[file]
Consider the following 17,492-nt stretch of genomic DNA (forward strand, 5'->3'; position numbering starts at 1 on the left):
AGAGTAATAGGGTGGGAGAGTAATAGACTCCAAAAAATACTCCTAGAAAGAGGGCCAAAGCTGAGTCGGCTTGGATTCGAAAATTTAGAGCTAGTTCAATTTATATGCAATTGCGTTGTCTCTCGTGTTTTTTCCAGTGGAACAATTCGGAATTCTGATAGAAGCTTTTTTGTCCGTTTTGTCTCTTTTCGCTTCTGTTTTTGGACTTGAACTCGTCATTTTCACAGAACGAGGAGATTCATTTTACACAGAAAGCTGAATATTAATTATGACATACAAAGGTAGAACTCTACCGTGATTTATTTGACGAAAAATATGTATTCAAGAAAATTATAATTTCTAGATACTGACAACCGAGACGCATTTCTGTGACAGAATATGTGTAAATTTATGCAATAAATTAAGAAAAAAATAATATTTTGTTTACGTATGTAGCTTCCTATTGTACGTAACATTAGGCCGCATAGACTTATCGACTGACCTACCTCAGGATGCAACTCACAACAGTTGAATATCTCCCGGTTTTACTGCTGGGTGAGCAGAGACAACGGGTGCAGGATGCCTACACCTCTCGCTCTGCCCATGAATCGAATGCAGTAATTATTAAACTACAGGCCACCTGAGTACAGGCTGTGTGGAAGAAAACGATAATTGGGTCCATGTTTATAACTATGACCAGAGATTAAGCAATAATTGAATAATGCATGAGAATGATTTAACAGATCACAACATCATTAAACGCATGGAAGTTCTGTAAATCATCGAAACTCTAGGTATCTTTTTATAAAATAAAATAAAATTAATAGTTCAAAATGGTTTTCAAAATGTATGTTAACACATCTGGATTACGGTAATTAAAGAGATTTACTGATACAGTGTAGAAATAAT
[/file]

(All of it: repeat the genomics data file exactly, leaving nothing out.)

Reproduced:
Consider the following 17,492-nt stretch of genomic DNA (forward strand, 5'->3'; position numbering starts at 1 on the left):
AGAGTAATAGGGTGGGAGAGTAATAGACTCCAAAAAATACTCCTAGAAAGAGGGCCAAAGCTGAGTCGGCTTGGATTCGAAAATTTAGAGCTAGTTCAATTTATATGCAATTGCGTTGTCTCTCGTGTTTTTTCCAGTGGAACAATTCGGAATTCTGATAGAAGCTTTTTTGTCCGTTTTGTCTCTTTTCGCTTCTGTTTTTGGACTTGAACTCGTCATTTTCACAGAACGAGGAGATTCATTTTACACAGAAAGCTGAATATTAATTATGACATACAAAGGTAGAACTCTACCGTGATTTATTTGACGAAAAATATGTATTCAAGAAAATTATAATTTCTAGATACTGACAACCGAGACGCATTTCTGTGACAGAATATGTGTAAATTTATGCAATAAATTAAGAAAAAAATAATATTTTGTTTACGTATGTAGCTTCCTATTGTACGTAACATTAGGCCGCATAGACTTATCGACTGACCTACCTCAGGATGCAACTCACAACAGTTGAATATCTCCCGGTTTTACTGCTGGGTGAGCAGAGACAACGGGTGCAGGATGCCTACACCTCTCGCTCTGCCCATGAATCGAATGCAGTAATTATTAAACTACAGGCCACCTGAGTACAGGCTGTGTGGAAGAAAACGATAATTGGGTCCATGTTTATAACTATGACCAGAGATTAAGCAATAATTGAATAATGCATGAGAATGATTTAACAGATCACAACATCATTAAACGCATGGAAGTTCTGTAAATCATCGAAACTCTAGGTATCTTTTTATAAAATAAAATAAAATTAATAGTTCAAAATGGTTTTCAAAATGTATGTTAACACATCTGGATTACGGTAATTAAAGAGATTTACTGATACAGTGTAGAAATAAT